JS Coercion

January 18, 2020

Let’s talk about Coercion today. Simply put, coercion is the process of changing a value from one type to another. Let’s see a very simple example.

const number = 42
const string = String(number)

We’re talking about explicit coercion in this example. We explicitly tell JavaScript to coerce a number into a string. The same is possible for other values. Let’s see some more examples of explicit coercion.

const num = Number("10")
const bool = Boolean(0)
const float = parseFloat("10.2")
const anotherNum = parseInt("19")
const string = String(99)

But there are also cases (actually a lot of them) where implicit coercion will happen in JS.

const arr = []

   // do something

You’ve probably written some code like this before. In this case, implicit coercion happens in the if statement, because the if statement takes a boolean as an argument and arr.length returns a number.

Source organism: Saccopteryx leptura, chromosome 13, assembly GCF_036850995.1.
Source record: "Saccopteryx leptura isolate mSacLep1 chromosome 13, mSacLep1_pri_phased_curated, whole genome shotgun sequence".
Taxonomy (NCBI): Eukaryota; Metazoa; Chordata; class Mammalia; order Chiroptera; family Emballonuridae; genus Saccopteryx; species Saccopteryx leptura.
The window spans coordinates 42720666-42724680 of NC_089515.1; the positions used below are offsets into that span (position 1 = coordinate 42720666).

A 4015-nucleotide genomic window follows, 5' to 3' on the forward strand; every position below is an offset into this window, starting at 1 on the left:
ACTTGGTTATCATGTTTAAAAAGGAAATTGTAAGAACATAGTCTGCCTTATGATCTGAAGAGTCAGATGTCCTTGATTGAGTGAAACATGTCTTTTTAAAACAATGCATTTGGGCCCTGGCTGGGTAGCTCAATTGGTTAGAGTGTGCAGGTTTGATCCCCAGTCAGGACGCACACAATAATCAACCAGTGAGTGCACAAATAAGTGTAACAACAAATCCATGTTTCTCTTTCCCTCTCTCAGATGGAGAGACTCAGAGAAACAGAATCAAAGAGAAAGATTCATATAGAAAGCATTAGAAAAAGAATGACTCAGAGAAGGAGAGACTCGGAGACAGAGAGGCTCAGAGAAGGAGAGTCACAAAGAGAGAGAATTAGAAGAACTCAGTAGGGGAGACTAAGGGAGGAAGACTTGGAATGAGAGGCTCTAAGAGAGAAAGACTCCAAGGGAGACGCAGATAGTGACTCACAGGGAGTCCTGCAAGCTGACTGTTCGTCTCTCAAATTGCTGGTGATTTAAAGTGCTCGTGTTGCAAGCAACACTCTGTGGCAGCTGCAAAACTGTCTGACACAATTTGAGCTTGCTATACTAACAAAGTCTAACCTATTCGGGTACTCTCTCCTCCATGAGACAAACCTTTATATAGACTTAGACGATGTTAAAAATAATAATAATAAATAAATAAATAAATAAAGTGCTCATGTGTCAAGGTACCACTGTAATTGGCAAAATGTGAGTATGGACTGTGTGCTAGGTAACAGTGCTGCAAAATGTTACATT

Another example of implicit coercion is, for example, when you use a number in a string literal like this:

const num = 42
const str = `${num} pizzas for our office, please`

In the string literal, num is implicitly coerced into a string. Of course, we could also do this explicitly:

const num = 42
const str = `${String(num)} pizzas for our office, please`

Also, coercion always happens, when you use a double equal to compare two values. It doesn’t happen, when you use the triple equal:

console.log("42" == 42) // true
console.log("42" === 42) // false

In the "42" == 42 case, implicit coercion is done by JS, to compare equal types. That’s why the comparison is true. The triple equal === does no implicit coercion, that’s why this comparison is false.

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